Government Corbett signed home improvement legislation, HB 1336, that establishes an account where all of the various fees paid by home improvement contractors will be deposited. This money, along with interest, may go to the Office of the Attorney General to administer and enforce the act, promote hiring of reputable contractors, and to protect and educate consumers about the home improvement law, according to a statement released by the bill’s sponsor State Rep. Bob Godshall, RMontgomery.

Currently, state law calls for a driver's license and a copy of an ID card issued by a state in order to register with the Attorney General's Bureau of Consumer Protection. This new law allows other types of identification to be accepted by the bureau so that individuals, for religious purposes, can properly register.

In addition, the new law sets a one-third maximum deposit for home improvement contracts valued above $5,000, rather than the $1,000 threshold under the current law, which has been proven to be unreasonable low for contractors.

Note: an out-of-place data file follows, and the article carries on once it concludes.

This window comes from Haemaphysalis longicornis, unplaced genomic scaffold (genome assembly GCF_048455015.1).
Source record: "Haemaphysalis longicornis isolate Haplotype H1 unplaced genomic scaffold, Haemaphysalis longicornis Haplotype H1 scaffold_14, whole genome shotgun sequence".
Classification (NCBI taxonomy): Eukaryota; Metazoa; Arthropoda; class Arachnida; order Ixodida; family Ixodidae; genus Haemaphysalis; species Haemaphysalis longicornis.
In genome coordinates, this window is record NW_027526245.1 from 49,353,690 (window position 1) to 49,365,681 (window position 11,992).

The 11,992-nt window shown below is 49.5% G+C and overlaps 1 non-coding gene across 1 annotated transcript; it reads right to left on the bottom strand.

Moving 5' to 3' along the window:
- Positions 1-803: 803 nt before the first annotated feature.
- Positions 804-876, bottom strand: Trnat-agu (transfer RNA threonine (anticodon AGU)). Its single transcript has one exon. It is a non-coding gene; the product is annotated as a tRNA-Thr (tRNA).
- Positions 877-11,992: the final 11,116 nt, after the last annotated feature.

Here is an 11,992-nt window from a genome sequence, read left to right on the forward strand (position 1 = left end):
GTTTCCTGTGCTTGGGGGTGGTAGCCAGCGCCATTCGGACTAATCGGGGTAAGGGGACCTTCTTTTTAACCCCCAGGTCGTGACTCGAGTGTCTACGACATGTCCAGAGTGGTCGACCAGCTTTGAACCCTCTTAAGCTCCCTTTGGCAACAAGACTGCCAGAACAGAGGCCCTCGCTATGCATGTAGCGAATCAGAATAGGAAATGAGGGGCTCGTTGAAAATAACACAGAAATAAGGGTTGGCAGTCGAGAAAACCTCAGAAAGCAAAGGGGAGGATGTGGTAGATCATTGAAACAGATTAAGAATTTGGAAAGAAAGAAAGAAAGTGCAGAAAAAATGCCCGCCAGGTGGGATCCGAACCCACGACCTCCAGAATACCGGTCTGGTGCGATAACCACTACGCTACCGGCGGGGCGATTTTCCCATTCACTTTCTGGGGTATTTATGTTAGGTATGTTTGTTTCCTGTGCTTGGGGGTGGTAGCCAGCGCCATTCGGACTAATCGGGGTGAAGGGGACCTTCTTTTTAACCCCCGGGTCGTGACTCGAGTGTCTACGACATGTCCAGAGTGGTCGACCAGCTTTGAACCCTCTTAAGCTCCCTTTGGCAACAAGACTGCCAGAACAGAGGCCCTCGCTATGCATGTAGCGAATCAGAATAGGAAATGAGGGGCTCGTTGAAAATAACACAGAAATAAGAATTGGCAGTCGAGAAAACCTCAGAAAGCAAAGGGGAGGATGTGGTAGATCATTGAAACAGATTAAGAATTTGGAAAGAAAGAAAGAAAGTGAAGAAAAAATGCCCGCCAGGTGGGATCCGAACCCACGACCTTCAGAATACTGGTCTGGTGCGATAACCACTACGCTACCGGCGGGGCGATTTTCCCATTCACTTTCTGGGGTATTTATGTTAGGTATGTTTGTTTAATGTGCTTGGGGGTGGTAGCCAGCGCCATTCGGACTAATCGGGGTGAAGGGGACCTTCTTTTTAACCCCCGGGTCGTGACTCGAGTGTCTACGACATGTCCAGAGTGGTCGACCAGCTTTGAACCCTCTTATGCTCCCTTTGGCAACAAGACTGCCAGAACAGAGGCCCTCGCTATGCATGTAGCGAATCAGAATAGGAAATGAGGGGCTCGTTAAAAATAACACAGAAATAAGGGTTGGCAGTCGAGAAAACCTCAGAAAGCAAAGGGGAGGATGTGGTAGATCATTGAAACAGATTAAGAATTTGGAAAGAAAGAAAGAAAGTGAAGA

Lastly, the new law defines "Home Improvement Retailer" in order to allow retail installers of all sizes the option to opt out of the one-third partial pay requirement of the act. A home improvement retailer may collect 100 percent of its costs if it posts an irrevocable letter of credit to the attorney general in the amount of $100,000 per store location but not to exceed $2 million for a home improvement retailer that has multiple stores.

Under the 2008 Home Improvement Consumer Protection Act, all contractors doing more than $5,000 of home improvement work annually must be registered with the state. Details of the contactors' registration must be placed on contracts, promotional materials and business cards so that consumers may use the information to reference a statewide database of complaints.